London

#EmbraceSpain VII: hand in hand against adversity

The luxury real estate market in the United Kingdom has improved with Brexit and the presence of internationals (including Spaniards) has had no significant decrease despite the effects of an almost ten-year crisis.

Seven weeks have passed since our firm, Del Canto Chambers, developed the campaign #EmbraceSpain, during which we have been closely following economic and tax developments concerning the United Kingdom and Spain. We have been astonished by the election results in the United States with the election of Donald Trump as president –  it’s almost as like a Brexit round two, which we could name #USAExit.

The United Kingdom brought out some modifications last April to the tax on transmissions. These changes and the uncertainty generated after Brexit have demonstrated the need to make changes to the complex British tax system. That is precisely the position that the National Audit Office (NAO) adopted in its latest report.

However, not only do some sectors of the market not seem to resent the aforementioned events but they are recovering, which is good news for the British economy. This is the case for the luxury real estate market, which rose 16% this year compared to 2015, with a total of 6,684 operations. The bulk of this increase is concentrated in London, with a total of 4,238 operations (8% of the total), despite changes in Stamp Duty Land Tax (SDLT).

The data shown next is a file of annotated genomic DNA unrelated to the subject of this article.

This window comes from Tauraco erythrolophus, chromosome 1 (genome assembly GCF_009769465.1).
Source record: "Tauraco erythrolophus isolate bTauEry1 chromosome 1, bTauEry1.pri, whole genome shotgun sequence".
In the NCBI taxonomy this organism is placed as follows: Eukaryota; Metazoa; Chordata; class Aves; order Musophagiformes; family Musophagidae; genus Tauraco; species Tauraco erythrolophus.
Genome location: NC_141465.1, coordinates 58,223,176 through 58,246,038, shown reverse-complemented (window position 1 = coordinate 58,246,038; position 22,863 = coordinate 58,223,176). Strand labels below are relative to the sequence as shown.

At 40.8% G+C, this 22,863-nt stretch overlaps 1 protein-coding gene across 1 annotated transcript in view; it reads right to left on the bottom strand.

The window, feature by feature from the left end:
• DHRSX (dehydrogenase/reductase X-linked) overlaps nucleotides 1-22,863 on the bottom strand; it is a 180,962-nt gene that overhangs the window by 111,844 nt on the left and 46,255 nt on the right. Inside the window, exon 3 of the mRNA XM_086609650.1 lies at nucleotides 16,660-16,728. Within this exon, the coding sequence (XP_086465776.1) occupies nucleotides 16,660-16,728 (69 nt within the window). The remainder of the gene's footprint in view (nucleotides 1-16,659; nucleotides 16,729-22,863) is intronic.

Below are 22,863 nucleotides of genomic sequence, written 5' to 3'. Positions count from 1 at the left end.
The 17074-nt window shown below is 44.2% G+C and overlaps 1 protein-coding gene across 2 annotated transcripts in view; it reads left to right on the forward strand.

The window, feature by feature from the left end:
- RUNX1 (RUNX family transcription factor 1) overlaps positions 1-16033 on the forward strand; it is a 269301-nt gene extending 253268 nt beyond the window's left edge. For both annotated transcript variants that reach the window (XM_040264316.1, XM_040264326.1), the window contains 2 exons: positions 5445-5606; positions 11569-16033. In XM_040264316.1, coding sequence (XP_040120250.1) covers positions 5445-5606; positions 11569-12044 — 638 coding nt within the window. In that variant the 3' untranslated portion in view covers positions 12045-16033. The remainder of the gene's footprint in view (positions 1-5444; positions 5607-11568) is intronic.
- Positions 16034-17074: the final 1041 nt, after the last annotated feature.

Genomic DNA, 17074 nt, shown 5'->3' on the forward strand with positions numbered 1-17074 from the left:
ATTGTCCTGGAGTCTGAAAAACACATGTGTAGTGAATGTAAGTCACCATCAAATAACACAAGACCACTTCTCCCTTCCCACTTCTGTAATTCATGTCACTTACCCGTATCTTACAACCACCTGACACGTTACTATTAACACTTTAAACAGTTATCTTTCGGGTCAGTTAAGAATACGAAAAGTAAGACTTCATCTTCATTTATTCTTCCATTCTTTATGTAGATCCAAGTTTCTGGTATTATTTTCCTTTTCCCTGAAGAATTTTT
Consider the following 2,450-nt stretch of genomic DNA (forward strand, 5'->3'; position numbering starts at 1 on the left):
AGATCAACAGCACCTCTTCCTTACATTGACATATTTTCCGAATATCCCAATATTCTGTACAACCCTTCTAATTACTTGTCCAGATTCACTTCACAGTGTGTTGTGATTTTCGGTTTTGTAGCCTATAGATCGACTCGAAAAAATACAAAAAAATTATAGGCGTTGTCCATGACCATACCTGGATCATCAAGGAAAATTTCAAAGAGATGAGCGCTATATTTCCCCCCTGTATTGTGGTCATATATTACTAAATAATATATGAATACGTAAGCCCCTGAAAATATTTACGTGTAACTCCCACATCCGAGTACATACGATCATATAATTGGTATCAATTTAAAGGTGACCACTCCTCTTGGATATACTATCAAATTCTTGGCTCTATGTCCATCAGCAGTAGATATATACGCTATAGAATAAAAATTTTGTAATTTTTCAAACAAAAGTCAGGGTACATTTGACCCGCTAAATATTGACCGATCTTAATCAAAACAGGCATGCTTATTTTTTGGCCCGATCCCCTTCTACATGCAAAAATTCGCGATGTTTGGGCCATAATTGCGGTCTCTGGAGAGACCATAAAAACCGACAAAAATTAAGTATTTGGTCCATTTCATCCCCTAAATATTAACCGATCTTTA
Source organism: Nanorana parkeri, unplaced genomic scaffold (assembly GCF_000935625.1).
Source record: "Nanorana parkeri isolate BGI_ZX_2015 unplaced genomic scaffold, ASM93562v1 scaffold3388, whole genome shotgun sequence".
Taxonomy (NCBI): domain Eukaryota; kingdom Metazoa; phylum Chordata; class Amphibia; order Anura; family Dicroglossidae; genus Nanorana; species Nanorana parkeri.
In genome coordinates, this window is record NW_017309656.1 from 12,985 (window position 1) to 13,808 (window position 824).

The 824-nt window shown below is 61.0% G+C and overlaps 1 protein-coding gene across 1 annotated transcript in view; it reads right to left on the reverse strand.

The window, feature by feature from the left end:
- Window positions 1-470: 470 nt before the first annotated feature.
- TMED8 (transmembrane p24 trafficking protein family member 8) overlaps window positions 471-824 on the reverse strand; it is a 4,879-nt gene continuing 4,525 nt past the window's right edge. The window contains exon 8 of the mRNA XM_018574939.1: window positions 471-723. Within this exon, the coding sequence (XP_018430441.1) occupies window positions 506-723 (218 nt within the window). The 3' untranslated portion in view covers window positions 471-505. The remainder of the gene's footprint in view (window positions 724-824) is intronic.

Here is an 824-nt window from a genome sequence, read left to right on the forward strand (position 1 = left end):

In Spain, the think tank of strategic studies, Elcano Royal Institute, has published the 2016 edition of its traditional report on the global presence of Spain. This document calculates the weight of our country (and 90 more) on an international scale through their own indicator called the Elcano Global Presence Index (IEPG).

Thus, according to this report, despite the enormous ravages of the economic crisis, Spain’s overall presencein the United Kingdom has dropped slightly by four tenths since 2010 but has remained stable throughout the period 1990-2015.

On a different note, our very own lawyer Raul Del Canto, published the second part of his analysis of the non-binding opinion in which the Advocate General of the Court of Justice of the European Union (CJEU), Paolo Mengozzi, issued last July on soil clauses.

In this opinion piece, the Italian court justified limiting the invalidity of these clauses by invoking, implausibly, public law to argue on a matter that is clearly confined to private law.

As for our participation, last weekend we participated in the XIII European Film Festival of Seville, with the premiere of the documentary film “The Keys of Memory“, produced by Almutafilm directed by Jesús Armesto. After the premiere there was a discussion in which, as well as the director, Leon Fernando del Canto participated in as executive producer and Mar García as the main actress. The documentary is a deep reflection on the theme of identity and the memory of the people, and how it affects the history of Andalusia.

We are also attending the 63rd edition of the Ondas Awards Gala, which reward the best works of the year in the field of radio, television and music. These prizes have been awarded since 1954 and are organized by the PRISA communication group.

To conclude, once again it seems that the UK has been able to resist against the consequences of Brexit and the Spanish economy is slowly rising from the ashes. These improvements far from mark the end of this period of “famous” uncertainty. We must therefore continue to fight not only to continue this positive trend, but also to keep the strong relations between both Spain and the UK.

Xavier Nova (@xavinova)

Director of Del Canto Chambers

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